Fines imposed on the City have fallen to their lowest level since before the financial crisis, new research reveals.
Around £22.2million of penalties were levied by City regulator the Financial Conduct Authority in 2016 – a huge fall from £905.2million last year.
In 2007, the eve of the banking crisis, firms were fined just £5.3million. The record year was in 2014 when more than £1.5billion was levied on financial firms.
The lower fines have coincided with the appointment of former Bank of England deputy Andrew Bailey as the head of the FCA in July.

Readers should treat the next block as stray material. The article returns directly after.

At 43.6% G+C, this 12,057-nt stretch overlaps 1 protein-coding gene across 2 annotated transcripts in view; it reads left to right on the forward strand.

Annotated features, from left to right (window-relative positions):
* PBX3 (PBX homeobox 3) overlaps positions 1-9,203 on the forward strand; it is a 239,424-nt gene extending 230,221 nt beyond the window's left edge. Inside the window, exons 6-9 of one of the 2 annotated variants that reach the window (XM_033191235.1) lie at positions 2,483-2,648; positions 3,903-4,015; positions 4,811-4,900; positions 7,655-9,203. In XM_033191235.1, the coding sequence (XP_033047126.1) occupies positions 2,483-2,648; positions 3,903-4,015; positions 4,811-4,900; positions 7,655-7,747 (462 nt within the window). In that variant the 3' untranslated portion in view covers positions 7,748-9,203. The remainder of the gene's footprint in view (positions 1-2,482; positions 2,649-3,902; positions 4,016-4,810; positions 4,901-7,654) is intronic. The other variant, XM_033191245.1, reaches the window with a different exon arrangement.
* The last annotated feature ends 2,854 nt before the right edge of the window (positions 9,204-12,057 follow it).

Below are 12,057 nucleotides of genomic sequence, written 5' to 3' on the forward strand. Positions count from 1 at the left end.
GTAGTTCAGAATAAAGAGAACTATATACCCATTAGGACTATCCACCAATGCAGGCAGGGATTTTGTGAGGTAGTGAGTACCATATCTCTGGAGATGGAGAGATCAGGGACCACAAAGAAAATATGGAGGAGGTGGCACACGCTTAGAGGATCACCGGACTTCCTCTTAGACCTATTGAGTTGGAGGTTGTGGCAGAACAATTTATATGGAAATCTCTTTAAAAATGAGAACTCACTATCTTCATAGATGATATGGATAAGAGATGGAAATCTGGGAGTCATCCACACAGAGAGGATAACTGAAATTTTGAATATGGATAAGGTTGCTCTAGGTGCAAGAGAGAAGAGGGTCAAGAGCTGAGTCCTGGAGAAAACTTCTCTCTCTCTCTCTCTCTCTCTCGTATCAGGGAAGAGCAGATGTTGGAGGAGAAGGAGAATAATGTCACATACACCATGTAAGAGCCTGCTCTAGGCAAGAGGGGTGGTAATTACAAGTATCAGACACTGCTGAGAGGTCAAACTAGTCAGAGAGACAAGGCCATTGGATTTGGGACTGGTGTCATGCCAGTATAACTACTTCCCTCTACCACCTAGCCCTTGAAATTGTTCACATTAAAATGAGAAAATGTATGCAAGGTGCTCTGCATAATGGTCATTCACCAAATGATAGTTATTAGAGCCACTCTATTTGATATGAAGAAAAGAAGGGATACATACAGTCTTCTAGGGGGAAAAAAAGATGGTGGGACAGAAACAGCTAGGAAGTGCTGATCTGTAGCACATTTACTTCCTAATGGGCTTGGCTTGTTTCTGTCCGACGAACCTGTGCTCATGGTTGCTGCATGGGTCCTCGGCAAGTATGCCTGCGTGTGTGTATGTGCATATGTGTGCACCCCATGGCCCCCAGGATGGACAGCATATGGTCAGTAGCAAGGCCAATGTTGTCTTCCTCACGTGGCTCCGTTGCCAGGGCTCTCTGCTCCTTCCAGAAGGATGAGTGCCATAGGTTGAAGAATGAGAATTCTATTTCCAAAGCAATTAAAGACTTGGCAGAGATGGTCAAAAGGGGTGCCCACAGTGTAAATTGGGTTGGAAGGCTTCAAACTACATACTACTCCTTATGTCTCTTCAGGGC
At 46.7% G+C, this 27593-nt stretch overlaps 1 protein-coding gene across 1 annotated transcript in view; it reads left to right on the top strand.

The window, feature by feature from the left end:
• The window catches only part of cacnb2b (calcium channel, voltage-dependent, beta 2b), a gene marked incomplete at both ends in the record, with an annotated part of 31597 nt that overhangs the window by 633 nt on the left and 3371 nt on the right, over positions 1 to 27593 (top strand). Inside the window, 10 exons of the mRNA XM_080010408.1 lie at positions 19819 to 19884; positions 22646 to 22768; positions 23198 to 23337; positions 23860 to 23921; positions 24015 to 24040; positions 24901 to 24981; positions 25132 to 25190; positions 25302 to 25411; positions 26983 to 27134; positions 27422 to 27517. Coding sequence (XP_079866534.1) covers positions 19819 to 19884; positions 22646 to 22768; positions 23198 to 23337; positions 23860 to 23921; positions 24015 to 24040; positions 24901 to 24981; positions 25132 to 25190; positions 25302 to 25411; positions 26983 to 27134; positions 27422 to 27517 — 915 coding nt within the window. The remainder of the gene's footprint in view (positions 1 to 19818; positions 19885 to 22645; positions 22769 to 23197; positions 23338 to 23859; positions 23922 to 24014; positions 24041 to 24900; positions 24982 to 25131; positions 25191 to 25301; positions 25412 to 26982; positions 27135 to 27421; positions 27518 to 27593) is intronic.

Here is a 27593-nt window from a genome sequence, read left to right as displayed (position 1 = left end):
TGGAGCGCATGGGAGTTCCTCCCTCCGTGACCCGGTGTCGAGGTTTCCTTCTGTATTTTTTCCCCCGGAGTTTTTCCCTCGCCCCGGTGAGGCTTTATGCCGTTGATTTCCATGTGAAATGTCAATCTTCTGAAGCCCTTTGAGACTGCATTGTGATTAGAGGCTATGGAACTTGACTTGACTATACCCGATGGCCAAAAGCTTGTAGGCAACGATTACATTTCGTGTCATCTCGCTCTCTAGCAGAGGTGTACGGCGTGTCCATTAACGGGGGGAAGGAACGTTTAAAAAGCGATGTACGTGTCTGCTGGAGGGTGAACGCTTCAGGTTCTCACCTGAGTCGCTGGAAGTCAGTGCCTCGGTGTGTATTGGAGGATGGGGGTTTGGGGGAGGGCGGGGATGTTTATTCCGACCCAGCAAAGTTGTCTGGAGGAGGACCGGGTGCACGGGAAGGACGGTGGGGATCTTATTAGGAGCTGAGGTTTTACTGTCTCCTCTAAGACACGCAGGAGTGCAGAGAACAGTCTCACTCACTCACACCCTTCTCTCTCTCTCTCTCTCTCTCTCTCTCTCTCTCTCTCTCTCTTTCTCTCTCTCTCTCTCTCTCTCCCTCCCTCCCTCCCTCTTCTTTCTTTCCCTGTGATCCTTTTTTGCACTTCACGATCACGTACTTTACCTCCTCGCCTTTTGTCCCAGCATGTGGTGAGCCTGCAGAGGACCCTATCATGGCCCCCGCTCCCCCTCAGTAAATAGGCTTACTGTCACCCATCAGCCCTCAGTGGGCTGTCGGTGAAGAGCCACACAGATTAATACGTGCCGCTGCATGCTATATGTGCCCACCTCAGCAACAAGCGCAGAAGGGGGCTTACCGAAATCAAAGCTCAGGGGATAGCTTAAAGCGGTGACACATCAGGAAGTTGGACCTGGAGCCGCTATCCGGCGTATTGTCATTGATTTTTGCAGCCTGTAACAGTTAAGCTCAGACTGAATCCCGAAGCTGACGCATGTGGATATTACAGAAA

He replaced Martin Wheatley, who had been brought in after the financial crisis as a reformer who sided with consumers.
However, while he was credited with dealing with a number of the toxic issues of the past that beset the industry, he was criticised for being too tough on the banks and preventing them from building their business for the future.
A spokesman for the FCA said: ‘The level of fines reflects the degree of misconduct in our market and so a reduction of fines should be viewed as a positive.’
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